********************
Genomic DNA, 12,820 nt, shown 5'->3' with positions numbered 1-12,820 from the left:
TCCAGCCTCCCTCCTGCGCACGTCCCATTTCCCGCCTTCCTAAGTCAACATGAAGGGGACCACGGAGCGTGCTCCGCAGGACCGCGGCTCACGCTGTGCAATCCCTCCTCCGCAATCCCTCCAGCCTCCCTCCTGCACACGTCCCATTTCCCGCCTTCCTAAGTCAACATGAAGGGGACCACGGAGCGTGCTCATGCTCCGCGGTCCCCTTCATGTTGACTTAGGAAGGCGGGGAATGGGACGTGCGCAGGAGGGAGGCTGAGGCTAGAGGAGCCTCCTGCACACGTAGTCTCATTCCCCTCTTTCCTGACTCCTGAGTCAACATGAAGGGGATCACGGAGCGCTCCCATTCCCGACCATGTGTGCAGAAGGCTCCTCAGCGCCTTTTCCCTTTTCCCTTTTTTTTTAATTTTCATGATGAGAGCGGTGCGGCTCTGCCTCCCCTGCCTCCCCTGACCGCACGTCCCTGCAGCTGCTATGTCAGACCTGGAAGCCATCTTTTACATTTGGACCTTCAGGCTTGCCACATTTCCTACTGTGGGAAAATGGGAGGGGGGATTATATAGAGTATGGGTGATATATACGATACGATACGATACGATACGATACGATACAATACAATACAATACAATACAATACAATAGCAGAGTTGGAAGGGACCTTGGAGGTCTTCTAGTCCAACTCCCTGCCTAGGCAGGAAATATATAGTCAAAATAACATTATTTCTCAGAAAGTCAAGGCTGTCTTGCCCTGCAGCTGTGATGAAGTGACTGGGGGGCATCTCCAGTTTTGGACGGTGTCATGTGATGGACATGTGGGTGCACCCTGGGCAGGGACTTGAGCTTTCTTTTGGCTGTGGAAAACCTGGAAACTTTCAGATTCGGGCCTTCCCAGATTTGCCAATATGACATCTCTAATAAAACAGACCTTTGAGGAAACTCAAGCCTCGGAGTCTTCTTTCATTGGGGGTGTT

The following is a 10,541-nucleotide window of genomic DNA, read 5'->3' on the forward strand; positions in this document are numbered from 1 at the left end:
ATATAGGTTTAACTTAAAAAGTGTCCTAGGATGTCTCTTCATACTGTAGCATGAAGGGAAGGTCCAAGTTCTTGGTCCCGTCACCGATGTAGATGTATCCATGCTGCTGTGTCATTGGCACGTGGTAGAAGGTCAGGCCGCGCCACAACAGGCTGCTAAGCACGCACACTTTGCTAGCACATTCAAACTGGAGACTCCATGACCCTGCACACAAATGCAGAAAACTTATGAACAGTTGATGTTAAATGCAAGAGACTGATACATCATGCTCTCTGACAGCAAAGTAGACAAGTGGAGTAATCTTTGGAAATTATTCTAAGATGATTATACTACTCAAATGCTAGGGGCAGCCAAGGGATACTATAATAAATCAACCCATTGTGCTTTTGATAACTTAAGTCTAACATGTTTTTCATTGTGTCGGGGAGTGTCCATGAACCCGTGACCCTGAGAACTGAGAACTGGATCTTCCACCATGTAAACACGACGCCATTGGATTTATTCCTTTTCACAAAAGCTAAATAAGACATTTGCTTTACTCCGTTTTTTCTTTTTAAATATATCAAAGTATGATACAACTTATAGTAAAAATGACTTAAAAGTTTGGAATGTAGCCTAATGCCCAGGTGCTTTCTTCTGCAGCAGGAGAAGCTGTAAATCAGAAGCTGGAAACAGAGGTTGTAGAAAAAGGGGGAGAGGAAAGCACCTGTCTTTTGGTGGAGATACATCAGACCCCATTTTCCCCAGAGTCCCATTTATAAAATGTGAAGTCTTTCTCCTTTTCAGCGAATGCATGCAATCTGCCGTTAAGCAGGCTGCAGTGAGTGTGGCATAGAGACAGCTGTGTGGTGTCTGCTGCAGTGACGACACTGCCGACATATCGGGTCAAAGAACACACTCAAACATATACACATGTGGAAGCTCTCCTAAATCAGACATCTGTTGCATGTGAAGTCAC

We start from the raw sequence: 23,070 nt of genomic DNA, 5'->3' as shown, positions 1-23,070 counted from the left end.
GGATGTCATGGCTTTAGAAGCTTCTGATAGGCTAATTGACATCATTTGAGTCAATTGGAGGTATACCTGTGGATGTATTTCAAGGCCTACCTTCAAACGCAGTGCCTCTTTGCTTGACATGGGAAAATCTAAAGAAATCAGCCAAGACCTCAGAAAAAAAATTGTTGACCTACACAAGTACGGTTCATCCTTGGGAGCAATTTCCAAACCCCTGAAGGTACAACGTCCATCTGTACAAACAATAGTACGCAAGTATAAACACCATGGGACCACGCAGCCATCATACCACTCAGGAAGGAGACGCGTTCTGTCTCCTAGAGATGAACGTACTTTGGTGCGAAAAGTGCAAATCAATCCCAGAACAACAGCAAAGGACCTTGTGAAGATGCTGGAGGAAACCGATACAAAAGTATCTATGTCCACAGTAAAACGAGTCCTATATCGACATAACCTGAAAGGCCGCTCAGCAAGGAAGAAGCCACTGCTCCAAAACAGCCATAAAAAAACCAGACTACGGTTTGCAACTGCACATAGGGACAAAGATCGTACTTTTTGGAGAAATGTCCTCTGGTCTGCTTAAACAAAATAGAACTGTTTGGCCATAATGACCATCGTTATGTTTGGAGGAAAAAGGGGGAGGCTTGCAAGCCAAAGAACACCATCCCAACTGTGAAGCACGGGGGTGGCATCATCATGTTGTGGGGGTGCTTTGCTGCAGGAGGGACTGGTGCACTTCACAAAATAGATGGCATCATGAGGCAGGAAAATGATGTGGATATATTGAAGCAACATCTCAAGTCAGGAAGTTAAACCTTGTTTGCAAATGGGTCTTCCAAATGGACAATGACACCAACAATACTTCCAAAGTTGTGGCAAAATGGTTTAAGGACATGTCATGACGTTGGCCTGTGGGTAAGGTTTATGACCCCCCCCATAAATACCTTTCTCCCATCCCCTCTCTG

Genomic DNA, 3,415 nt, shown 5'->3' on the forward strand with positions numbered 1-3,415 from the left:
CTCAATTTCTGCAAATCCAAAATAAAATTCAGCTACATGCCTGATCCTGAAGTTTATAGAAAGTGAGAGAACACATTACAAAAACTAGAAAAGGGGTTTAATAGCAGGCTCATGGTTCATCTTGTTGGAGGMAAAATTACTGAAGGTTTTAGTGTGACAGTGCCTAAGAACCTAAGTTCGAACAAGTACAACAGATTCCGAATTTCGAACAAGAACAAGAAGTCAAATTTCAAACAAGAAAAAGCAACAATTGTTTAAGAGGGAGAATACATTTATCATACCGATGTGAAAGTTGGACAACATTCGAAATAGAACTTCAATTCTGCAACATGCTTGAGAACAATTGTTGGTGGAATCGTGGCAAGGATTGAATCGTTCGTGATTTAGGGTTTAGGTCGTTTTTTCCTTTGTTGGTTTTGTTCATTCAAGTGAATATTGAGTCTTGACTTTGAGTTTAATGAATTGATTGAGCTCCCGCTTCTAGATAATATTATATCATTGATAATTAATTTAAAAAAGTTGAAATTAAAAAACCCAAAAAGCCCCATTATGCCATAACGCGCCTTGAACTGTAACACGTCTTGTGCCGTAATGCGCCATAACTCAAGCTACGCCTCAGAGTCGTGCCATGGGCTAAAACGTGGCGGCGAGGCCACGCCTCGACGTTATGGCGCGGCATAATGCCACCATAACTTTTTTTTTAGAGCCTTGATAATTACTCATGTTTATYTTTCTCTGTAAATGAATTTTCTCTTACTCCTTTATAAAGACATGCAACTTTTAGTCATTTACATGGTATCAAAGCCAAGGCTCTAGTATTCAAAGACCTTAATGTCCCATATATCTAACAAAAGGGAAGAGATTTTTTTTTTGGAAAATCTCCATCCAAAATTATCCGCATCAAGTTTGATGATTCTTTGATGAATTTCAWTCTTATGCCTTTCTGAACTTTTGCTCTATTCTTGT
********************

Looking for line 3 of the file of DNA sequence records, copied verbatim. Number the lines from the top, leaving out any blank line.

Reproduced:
The following is a 10,541-nucleotide window of genomic DNA, read 5'->3' on the forward strand; positions in this document are numbered from 1 at the left end: